Day No. 2 of the 35th edition Dublin Irish Festival awakened by dark clouds and threats of thunderstorms. In the early afternoon it calmed down a bit and like clockwork the crowds came out. The popular summer festival was back in full force after a year off due to the pandemic and then last summer’s abbreviated event.
The well-organized festival was ready for all, offering seven live music stages with four other spaces for workshops and cultural events, not to mention several large groups of merchants, artisans and a myriad of food options.
Integrating everything was impossible; catch all the interesting, intimidating musical acts.
For example, if you showed up at the main entrance in the late afternoon to catch Skerryvore on the Celtic Rock stage, you had to walk past the other three larger stages. I had a hard time walking past the huge Dublin stage without sitting down for a moment to hear Slide, an Irish dance group that featured fiddler Daire Bracken’s manic dancing. (His inventive acting was also smoking.)
The Trinity Stage has hosted much of the story of Rory Makem and Donal Clancy, sons of Tommy Makem and Liam Clancy respectively, whose partnership in the early 1960s defined Irish music around the world. The Sons had a nice balance to their vocals, with Makem’s softer, lyrical singing tempering Clancy’s strong, proud voice.
Passing the Irish Thunder Stage without lingering was difficult, unless you weren’t reacting to the sound of an army of bagpipes. The Great Lakes Pipe Band moaned like a herd of animals from the stage in front of a bowl-shaped lawn filled to the brim with spectators.
The Celtic Rock stage takes place in a huge field away from the rest of the stages for a reason. It offers electrified, mostly loud Celtic music that appeals to a wider audience. Yet Skerryvore was not so far from the traditional dance groups playing on the small stages, only the crowd was so large that it overflowed the huge 30ft tent at the back as well as the sides.
The six Scottish musicians launched a frenzied rhythm with “Walk With Me”, a wonderful mixture of Celtic and Cajun dance in two parts. Highlights of his set featured fierce instrumental duels, frequently involving the Highland pipes. Traveling without drums, the band made do with bass drum pedals and a special guitar attachment that allowed the guitarist to play simple bass lines. The drum part, in particular, got a little annoying after a while. Skerryvore was buoyant enough on his own to forgo the extra boost.
We Banjo 3 got their high-energy dance tunes going without these trappings. When the band made their festival debut nine years ago, this reviewer was very impressed with their modern update on the tradition and influence of Appalachian music. Not only did the still young band stay true to those qualities this weekend on the Celtic rock scene, but they also managed to attract a huge following.
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Coming back to the main group of steps – across a bridge, past lines of ethnically diverse fast food tents and avoiding the temptation to watch dart-throwing pros at the darts bar – made the meet the next hard-to-meet group.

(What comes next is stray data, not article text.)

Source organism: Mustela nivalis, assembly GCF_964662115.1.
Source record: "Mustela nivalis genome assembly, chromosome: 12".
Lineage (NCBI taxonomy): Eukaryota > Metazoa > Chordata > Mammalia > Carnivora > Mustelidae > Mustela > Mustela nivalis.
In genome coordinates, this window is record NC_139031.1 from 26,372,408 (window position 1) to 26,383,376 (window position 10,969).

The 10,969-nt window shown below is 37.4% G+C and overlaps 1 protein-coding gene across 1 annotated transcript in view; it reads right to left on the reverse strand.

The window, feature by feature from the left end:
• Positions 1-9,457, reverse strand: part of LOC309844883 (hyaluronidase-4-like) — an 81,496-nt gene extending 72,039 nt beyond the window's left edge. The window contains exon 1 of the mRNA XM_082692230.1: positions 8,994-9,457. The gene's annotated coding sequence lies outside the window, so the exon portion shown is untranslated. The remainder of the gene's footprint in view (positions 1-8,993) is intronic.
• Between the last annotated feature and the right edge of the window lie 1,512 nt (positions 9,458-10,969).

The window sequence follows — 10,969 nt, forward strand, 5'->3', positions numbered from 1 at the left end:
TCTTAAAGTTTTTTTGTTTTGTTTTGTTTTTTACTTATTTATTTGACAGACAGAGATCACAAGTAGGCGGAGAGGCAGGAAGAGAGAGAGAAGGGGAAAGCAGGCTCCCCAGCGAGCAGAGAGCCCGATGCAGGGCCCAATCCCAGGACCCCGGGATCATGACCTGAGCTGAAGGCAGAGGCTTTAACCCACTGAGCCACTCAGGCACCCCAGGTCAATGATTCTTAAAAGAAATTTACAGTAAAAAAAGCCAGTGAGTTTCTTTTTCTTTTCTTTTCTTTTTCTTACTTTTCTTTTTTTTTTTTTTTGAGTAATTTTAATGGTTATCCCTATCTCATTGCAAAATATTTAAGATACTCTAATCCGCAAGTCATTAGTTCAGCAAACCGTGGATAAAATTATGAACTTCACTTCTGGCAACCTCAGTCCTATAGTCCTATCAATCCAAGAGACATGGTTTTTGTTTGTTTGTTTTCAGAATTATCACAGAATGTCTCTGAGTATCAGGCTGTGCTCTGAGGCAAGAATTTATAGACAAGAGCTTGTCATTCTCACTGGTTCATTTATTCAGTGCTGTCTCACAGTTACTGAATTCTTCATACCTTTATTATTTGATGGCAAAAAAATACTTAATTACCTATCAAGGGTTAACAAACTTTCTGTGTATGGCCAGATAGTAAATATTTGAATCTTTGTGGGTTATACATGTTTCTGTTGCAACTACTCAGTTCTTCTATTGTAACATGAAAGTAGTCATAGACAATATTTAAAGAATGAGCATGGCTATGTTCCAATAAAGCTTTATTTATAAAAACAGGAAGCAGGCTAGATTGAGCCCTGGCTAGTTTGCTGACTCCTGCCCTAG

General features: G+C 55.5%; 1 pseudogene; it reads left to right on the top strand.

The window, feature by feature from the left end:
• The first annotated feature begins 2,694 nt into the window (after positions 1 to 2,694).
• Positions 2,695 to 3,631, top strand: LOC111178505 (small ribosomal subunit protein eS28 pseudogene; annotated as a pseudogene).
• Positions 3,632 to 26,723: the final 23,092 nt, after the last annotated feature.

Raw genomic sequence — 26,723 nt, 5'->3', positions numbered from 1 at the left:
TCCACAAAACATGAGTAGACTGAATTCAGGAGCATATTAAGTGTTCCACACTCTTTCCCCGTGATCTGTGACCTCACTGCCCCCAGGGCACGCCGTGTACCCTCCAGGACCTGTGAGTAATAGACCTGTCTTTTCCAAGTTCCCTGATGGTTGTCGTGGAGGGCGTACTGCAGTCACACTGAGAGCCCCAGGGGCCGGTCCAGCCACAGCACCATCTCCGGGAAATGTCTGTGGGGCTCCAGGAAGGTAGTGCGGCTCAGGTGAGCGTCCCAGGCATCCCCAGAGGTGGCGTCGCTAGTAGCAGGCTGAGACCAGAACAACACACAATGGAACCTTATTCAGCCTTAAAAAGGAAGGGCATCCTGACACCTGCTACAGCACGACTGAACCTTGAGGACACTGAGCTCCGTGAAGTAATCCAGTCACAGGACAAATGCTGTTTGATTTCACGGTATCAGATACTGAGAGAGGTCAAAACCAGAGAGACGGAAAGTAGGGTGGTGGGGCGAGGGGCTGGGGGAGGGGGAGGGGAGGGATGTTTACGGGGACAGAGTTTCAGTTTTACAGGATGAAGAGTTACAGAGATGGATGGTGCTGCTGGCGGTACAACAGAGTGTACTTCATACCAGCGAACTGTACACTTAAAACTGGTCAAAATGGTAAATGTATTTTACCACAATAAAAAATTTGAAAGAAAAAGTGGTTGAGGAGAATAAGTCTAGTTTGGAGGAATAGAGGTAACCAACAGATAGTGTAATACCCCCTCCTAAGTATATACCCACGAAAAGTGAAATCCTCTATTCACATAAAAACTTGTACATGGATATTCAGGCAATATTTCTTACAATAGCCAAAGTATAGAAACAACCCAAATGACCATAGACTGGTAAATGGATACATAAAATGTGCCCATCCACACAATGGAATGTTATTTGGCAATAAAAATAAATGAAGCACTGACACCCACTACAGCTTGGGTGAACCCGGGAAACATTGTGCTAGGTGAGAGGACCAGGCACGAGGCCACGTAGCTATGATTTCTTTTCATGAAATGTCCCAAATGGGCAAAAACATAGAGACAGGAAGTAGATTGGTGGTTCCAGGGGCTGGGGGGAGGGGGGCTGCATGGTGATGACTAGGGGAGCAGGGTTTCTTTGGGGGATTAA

The special tent for the “Irish In Film”, in fact, was too much to resist. It was filled with dozens of press photos of Irish Hollywood stars and directors, original film posters from the era of silence, newspaper clippings and essays in tribute to many of them.
Who knew Anthony Quinn, Gregory Peck and John Cusak were all Irish? Among the actors, of course, were the obvious, like Brian Dennehy and the ubiquitous – apparently in almost every small Irish film of the past 25 years – Colm Meaney. It was nice to see director John Ford get noticed with two large panels representing his work, as well as John Huston, with a bio and a nice poster of his latest film ‘The Dead’, even though he wasn’t also well represented during making many better known films, including “The Maltese Falcon” and “African Queen”.
Getting to the next destination became even more difficult, passing the Trinity stage where Connla held court with a stripped-down trio of Irish harp, whistle and the little Irish Uilleann pipes, the sound of which can be alternately an incredibly sad or rowdy dance accompaniment.
But Dervish called next door at the Dublin Stage. The classic Irish traditional band are stronger than ever after 33 years, and their performance on Saturday night did not disappoint at all. Lead singer Cathy Jordan broke hearts with ballads, sang dance tunes and played a mean bodhran (Irish hand drum). The ferocious violin, flute and accordion solo was backed by Jordan’s mandola, bouzouki and skillful percussion. A few more sets were then balanced out by ballads and chants before diving back into the fray. “A Fair Maid,” from the band’s 1992 debut album, was a highlight, with Jordan strumming a ukulele.
Next door, Socks In The Frying Pan has found a passionate following after appearing at the festival three years ago. The trio built considerable energy, to the delight of the crowd of fans, with just guitar, accordion and violin. The unison lines with violin and accordion were a marvel of musicality.
All of the acts in this article, except the Great Lakes Pipe Band, will reappear on Sunday, when the Irish festival ends, and Eileen Ivers will also perform on Sunday.